When It’s All Going to the Dogs – A Primer on the Emerging Trend of Pet Estate Planning
April 14, 2008
Some people consider their pets to be members of their family. Other people have made a career out of breeding, raising and/or sheltering animals. When animal owners pass away, if they have not made provisions for the continuing care of their animals, the outcome can be disastrous.
Often, the recipient of the animal does not care to, or is not prepared to, take on the responsibility of providing ongoing care. As a result, the animals are then euthanized, neglected or abandoned. In order to provide for the ongoing welfare of their animal after their demise, the estate plan of the animal owner should specifically address the disposition and care of the animal.
When an animal’s owner passes away, the animal will pass through the decedent’s estate as personal property, just as would a lamp, a couch or a bedroom set. As such, the ongoing ownership of the animal should be addressed in the animal owner’s Last Will and Testament. In addition to distributing the animal to a new owner or caretaker, most often, an animal owner will desire to establish a trust for the benefit of their pet.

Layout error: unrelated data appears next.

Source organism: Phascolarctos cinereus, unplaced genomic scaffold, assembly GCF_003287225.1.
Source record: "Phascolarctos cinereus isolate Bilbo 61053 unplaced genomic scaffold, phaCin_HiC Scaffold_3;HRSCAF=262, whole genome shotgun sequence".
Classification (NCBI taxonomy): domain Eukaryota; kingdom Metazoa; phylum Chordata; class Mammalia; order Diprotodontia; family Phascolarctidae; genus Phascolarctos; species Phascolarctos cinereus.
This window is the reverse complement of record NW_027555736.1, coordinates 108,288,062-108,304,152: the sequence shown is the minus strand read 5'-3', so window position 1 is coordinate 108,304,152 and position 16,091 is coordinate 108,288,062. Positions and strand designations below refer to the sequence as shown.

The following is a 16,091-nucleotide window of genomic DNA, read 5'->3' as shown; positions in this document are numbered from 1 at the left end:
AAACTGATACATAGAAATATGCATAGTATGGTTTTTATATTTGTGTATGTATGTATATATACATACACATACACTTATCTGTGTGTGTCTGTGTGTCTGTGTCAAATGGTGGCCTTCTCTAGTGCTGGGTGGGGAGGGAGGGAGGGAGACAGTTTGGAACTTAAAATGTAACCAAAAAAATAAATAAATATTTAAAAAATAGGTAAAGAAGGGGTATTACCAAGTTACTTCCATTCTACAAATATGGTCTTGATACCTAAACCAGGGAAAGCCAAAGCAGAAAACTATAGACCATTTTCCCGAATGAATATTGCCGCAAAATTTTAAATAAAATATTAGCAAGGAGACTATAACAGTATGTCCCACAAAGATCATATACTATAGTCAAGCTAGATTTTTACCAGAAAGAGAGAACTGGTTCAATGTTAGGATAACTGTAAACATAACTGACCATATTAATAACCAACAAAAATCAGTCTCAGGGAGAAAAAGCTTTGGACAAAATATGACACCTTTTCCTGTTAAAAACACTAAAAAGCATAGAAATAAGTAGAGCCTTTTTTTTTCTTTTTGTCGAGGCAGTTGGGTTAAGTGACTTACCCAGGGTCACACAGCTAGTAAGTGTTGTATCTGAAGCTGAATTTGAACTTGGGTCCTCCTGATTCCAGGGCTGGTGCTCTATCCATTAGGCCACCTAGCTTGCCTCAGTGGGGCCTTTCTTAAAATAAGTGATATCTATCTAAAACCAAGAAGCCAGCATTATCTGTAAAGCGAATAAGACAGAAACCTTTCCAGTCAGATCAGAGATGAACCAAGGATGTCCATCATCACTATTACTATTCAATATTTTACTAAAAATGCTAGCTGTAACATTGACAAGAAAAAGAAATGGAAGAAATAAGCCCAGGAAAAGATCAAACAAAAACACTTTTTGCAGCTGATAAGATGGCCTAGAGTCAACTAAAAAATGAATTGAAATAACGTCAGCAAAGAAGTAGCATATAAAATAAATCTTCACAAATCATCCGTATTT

Although approximately half of the United States do recognize “pet trusts,” unfortunately, at this time, Massachusetts does not recognize such trusts. While it is not possible to create an enforceable trust solely for the benefit of an animal, it is possible to establish an enforceable trust for the benefit of the animal’s caretaker.
One of the most important decisions when planning for an animal is determining who will serve as the animal’s caretaker. It is also important to name at least one alternate caretaker, if not several, who would provide care if the originally named caretaker was unable to do so. The most commonly named caretakers are relatives, friends, the animal’s veterinarian or breeder, or an animal shelter or sanctuary.
A number of animal sanctuaries have emerged that will provide care for an animal until its demise. These facilities vary greatly in terms of the environment they provide, the cost of placing an animal within the sanctuary and the type of compensation accepted. Some sanctuaries may accept only cash donations, while others are willing beneficiaries of a charitable remainder trust. The animal owner should approach the intended caretaker to ensure that the caretaker is willing to accept this responsibility and on what terms, as nothing destroys a plan faster than when the intended caretaker refuses the responsibility.
The next most important decision is determining how …
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by: Gina M. Barry, Esq.
March 17, 2008